Twice a year, my father in law prepares a legendary meal which I refer to as “The silence of the lambs”. He spends the best part of a day shepherding a a flock (he cooks enough that this must be the appropriate term) of lamb through the kitchen and onto our plates, according to a recipe handed down from his mother (but in quantities which I don’t think she’d have imagined possible). The result is a delicious, artery-clogging feast which sadly since surviving a minor heart attack, his Doctor has forbidden him from enjoying with us. It’s a tradition that quite clearly needs to be passed on to the next generation!
In this week’s Torah, the children of Israel pack up and leave Egypt. The menu for their last meal before leaving is dictated to Moses by the Allmighty – roasted lamb with unleavened bread and bitter herbs. I decided that this week would be an appropriate time to serve lamb for the Friday night table.
Although a typically middle eastern meat, lamb is fairly expensive in Israel (my father in law fills the freezer when it goes on sale) so I opted for a cheap cut – the neck. Like many cheap cuts, it’s under-appreciated and is in fact very tasty and excellent in stews and sucking the meat off the bone is a bonus as far as I’m concerned. I paid NIS 51 per kilo at the shuk – not cheap, and part of that weight is bone – but not horrific for a one off treat either. I might add that our guests are the types who I’m sure will appreciate it too which is always a consideration.
When cooking a new dish, I usually check out a variety of recipes and then make something which draws from more than one. My main inspiration comes from a blog that I very much enjoy – Amateur Gourmet but I’ve tweaked the flavourings somewhat. I didn’t have stock available so white wine is my cooking liquid – I ignored received wisdom and used the cheapest bottle I could find to no ill effect. In that rosemary, sage and thyme grow in a pot on my balcony, I added them with the bay leaves (dried would be fine too). I also decided to leave out the lemon zest but to give it additional citrus by serving it with gremolata, an Italian condiment made of finely chopped lemon zest, garlic and parsley – it adds pungency and freshness to any dish and is simple to prepare. When I next prepare it (and there will certainly be a next time given the enthusiastic response), I would add carrots and celery to the veggies.
I served this over barley but go with rice, mashed potatoes, polenta – or any other grain that you might fancy.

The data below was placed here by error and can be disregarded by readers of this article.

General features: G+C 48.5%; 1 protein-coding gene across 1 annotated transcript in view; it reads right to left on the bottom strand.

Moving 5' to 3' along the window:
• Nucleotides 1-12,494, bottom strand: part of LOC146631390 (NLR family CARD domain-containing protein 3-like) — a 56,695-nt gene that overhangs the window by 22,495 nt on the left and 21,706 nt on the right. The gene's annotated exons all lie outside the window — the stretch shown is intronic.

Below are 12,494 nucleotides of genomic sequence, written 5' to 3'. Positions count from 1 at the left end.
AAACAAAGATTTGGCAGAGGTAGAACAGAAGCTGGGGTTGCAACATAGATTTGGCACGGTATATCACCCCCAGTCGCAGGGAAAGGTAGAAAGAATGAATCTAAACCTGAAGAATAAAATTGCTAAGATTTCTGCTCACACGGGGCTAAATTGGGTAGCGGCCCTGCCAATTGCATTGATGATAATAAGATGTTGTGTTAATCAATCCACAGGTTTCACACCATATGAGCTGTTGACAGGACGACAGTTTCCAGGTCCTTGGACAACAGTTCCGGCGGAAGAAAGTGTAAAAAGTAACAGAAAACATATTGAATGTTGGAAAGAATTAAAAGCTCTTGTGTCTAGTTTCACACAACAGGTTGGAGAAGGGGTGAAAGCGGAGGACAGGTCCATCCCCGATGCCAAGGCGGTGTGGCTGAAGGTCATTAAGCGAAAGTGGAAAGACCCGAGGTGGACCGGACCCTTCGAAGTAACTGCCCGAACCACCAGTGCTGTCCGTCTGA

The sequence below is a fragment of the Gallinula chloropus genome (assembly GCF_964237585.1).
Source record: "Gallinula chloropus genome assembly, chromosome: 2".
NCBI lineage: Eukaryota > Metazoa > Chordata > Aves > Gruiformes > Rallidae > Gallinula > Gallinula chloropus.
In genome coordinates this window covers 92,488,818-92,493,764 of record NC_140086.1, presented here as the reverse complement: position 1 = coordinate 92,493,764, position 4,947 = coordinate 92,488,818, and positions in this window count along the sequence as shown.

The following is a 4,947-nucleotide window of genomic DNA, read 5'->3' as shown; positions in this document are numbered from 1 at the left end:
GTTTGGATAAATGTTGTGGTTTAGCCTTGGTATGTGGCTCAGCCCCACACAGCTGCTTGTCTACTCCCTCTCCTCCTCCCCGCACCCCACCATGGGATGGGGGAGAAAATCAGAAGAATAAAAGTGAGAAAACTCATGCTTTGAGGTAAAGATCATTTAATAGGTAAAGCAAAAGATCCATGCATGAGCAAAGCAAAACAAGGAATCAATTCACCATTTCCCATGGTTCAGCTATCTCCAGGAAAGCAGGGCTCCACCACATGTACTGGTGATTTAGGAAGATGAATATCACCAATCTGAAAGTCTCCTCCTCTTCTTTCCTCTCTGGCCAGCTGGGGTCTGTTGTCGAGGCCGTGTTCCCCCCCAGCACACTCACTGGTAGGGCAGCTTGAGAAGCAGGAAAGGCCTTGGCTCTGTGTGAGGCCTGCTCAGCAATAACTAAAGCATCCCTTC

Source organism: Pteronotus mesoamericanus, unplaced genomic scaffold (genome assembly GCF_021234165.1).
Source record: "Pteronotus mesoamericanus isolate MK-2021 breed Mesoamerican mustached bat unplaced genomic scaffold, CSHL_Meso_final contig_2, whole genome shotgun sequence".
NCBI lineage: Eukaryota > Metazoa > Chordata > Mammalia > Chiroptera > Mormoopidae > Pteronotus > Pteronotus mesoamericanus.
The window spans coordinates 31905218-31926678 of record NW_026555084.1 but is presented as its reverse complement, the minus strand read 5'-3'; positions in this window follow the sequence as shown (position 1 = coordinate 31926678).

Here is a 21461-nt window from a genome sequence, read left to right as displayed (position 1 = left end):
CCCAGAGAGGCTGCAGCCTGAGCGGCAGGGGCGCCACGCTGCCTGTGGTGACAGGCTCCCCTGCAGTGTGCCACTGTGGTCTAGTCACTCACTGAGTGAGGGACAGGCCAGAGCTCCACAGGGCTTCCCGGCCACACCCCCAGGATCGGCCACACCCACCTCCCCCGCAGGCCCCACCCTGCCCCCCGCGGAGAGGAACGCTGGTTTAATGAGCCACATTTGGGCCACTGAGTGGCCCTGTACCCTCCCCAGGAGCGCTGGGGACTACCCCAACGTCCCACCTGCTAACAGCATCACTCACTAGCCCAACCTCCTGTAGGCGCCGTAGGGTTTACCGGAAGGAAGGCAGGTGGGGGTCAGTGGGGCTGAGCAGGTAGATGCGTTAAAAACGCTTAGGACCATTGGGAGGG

Serves 4 – 6
For the lamb:
1 1/2 kilos of lamb neck in thick steaks, well dried, at room temperature
salt and pepper
1/4 cup of flour seasoned with 1 tsp each of paprika and smoked paprika and 1/2 tsp of chili powder
3 large onions roughly chopped
1 head of garlic (or more depending on your taste – it won’t do any harm!) peeled and roughly chopped
3 large tomatoes, chopped
1 bottle of dry white wine
herbs – choose from 2 bay leaves, 4 -5 springs of rosemary, 4 – 5 sprigs of thyme, a handful of sage – any or all – dry is also fine but use smaller quantities as the drying process concentrates the flavour
segments of 2 lemons (do them like this http://www.youtube.com/watch?v=sTqYfenCaM0)
zest of 2 lemons
3 garlic cloves (I like it garlicky)
leaves of 1 bunch of parsley
What to do:
Season the lamb with salt and pepper, coat in seasoned flour mix
In a heavy pan (a dutch oven or other such pot that you can use on the stove top and in the oven is ideal),on a high heat brown the meat in batches – I did it 3 pieces at a time
Remove meat from the pan and add the vegetables. Sweat for 6 – 7 minutes.
Preheat your oven to 165c / 325f
Add wine and herbs and bring to the boil
Return meat to the pan, cover with parchment paper (wet the paper to make this easier) and the lid and put in the oven.
Cook for 2 1/2 hours, turning the meat every 45 minutes of so.
Whilst the meat is cooking make your gremolata by finely chopping the garlic, lemon zest and parsley – I prefer a sharp knife but if you want to use a processor to make more washing up then go for it!
When the meat is ready, stir the lemon segments into the sauce.
As we had this on Shabbat when we refrain from photography the photo is of leftovers on Saturday night when (clearly) only the sauce was left – but even that was superb!!